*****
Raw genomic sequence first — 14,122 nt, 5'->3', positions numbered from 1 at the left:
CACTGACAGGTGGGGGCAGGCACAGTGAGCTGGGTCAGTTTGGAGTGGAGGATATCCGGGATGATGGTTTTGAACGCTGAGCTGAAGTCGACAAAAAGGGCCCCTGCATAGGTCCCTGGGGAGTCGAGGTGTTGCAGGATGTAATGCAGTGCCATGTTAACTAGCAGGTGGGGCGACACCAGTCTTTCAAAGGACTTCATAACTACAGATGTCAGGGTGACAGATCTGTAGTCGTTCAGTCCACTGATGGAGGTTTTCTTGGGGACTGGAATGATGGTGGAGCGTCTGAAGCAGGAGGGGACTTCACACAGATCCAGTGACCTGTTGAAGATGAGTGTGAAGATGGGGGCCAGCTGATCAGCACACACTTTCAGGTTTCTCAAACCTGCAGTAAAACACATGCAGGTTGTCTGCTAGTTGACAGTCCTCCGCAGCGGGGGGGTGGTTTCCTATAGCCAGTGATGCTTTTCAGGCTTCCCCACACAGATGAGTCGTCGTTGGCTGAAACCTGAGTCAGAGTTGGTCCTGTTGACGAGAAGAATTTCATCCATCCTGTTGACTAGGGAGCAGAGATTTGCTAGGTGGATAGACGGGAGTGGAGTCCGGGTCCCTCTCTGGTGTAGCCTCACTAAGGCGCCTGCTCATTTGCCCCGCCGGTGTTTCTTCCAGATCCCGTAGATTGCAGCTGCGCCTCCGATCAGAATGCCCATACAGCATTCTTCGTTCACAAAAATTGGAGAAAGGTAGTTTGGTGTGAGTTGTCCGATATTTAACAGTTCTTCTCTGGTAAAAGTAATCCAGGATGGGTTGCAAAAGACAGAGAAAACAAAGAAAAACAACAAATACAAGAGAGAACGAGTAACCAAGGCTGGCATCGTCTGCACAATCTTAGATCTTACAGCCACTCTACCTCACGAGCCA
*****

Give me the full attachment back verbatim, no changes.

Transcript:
Raw genomic sequence first — 14,122 nt, 5'->3', positions numbered from 1 at the left:
CACTGACAGGTGGGGGCAGGCACAGTGAGCTGGGTCAGTTTGGAGTGGAGGATATCCGGGATGATGGTTTTGAACGCTGAGCTGAAGTCGACAAAAAGGGCCCCTGCATAGGTCCCTGGGGAGTCGAGGTGTTGCAGGATGTAATGCAGTGCCATGTTAACTAGCAGGTGGGGCGACACCAGTCTTTCAAAGGACTTCATAACTACAGATGTCAGGGTGACAGATCTGTAGTCGTTCAGTCCACTGATGGAGGTTTTCTTGGGGACTGGAATGATGGTGGAGCGTCTGAAGCAGGAGGGGACTTCACACAGATCCAGTGACCTGTTGAAGATGAGTGTGAAGATGGGGGCCAGCTGATCAGCACACACTTTCAGGTTTCTCAAACCTGCAGTAAAACACATGCAGGTTGTCTGCTAGTTGACAGTCCTCCGCAGCGGGGGGGTGGTTTCCTATAGCCAGTGATGCTTTTCAGGCTTCCCCACACAGATGAGTCGTCGTTGGCTGAAACCTGAGTCAGAGTTGGTCCTGTTGACGAGAAGAATTTCATCCATCCTGTTGACTAGGGAGCAGAGATTTGCTAGGTGGATAGACGGGAGTGGAGTCCGGGTCCCTCTCTGGTGTAGCCTCACTAAGGCGCCTGCTCATTTGCCCCGCCGGTGTTTCTTCCAGATCCCGTAGATTGCAGCTGCGCCTCCGATCAGAATGCCCATACAGCATTCTTCGTTCACAAAAATTGGAGAAAGGTAGTTTGGTGTGAGTTGTCCGATATTTAACAGTTCTTCTCTGGTAAAAGTAATCCAGGATGGGTTGCAAAAGACAGAGAAAACAAAGAAAAACAACAAATACAAGAGAGAACGAGTAACCAAGGCTGGCATCGTCTGCACAATCTTAGATCTTACAGCCACTCTACCTCACGAGCCA